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Quilter’s reflections on the Budget

Date: 03 March 2021

The Chancellor found himself between a rock and a hard place when deciding on the contents of the Budget. Government spending has skyrocketed as a result of the pandemic, but even more ‘fiscal firepower’ is needed to tide the economy through the summer and to kickstart growth once the public health restrictions end once and for all.

The message from the Chancellor was clear: this additional spending comes at a cost, and repaying the borrowing will require the attention of future governments for many years to come, and we should expect a tough fiscal environment ahead. For now, it seems there is simply no alternative than to freeze various tax thresholds and ISA allowances.

The Budget covered three main stages: the immediate economic stabilisation and support during pandemic recovery; the path to fixing the public finances; and the long-term shape of the economy. Here are four key takeaways from the Budget:

 

1. There will be one last bout of fiscal firepower

The Chancellor promised to unleash the “full force of the government’s fiscal firepower” to tide the economy through until the public health restrictions end and we can return to some semblance of normality.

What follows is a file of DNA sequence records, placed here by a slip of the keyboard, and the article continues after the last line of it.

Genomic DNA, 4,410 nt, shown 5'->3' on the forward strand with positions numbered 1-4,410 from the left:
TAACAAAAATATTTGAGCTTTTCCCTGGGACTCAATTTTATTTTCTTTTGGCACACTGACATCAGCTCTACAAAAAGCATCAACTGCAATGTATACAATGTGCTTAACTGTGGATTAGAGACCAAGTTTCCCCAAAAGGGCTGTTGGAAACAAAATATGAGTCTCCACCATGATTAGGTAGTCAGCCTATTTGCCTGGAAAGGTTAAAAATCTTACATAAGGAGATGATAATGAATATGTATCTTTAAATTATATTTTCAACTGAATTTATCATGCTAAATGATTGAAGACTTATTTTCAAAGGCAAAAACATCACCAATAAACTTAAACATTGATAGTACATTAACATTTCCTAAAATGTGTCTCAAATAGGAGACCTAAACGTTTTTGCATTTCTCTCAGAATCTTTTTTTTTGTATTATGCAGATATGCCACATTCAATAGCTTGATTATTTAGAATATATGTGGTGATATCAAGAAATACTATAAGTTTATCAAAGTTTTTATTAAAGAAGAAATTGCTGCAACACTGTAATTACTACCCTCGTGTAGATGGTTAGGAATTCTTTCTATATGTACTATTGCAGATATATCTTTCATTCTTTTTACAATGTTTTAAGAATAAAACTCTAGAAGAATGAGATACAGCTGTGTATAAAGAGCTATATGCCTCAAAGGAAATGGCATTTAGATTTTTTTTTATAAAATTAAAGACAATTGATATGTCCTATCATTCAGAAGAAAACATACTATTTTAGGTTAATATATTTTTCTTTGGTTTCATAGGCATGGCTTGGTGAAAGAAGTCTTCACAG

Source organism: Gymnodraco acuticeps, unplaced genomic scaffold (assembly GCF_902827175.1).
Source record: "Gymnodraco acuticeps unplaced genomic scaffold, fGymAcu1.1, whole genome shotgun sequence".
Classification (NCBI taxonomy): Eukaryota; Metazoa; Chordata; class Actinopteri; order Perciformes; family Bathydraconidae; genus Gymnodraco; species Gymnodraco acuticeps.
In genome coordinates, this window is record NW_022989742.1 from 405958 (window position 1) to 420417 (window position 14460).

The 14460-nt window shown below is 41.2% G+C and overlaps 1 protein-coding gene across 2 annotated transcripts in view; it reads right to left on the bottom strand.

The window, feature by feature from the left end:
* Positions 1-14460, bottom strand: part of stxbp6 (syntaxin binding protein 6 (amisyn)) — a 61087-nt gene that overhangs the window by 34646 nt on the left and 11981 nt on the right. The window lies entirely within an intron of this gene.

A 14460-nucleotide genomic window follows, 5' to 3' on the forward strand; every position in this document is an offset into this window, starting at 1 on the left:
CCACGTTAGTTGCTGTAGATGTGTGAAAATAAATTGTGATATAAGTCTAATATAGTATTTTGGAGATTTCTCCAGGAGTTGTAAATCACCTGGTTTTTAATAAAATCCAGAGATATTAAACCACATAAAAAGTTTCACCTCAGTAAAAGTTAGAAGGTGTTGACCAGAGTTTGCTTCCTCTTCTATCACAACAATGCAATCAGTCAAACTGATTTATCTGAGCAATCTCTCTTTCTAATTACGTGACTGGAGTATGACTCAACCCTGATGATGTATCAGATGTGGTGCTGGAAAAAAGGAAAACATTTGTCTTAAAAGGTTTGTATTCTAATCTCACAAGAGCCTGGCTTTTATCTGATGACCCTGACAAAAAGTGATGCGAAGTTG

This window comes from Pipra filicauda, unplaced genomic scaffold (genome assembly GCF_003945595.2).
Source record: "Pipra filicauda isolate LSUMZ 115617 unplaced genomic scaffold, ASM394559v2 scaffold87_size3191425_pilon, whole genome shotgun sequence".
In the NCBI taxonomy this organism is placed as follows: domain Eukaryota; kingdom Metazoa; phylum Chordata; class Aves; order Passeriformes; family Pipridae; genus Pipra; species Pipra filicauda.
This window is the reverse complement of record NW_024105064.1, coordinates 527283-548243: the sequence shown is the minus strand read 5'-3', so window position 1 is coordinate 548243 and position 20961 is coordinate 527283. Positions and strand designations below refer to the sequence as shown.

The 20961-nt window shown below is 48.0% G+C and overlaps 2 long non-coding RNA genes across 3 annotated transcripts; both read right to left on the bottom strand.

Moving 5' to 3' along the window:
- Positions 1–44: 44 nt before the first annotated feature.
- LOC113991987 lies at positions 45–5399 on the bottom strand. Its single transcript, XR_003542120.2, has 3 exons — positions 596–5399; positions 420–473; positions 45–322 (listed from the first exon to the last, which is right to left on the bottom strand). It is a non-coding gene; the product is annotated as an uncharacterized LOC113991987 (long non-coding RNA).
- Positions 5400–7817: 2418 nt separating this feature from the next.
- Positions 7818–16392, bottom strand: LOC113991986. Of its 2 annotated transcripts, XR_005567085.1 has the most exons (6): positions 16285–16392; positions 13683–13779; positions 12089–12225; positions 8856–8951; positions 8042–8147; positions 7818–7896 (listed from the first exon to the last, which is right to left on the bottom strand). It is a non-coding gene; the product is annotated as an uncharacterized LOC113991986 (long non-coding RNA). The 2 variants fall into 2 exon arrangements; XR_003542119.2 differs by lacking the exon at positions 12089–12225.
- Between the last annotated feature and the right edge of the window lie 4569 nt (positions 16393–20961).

As such, the Chancellor delivered an extension to the government’s economic support package, most notably the furlough scheme and the self-employed income support scheme.

No government support scheme has been subject to quite so many twists and turns as the furlough scheme. The scheme was introduced in March, to be open for three months. In April it was extended until the end of June. In May, it was extended until the end of October. In October it was extended for a further month until the end of November. In November it was extended until the end of March. In December 2020 it was extended until the end of April 2021.

And now the Chancellor has extended it for a sixth and hopefully final time until the end of September 2021, with the government contribution tapered from July.

The Chancellor also announced more help for the self-employed in the form of a fourth and fifth income support grant, which will for the first time include those classed as newly self-employed who have been shut out of the scheme for almost a year.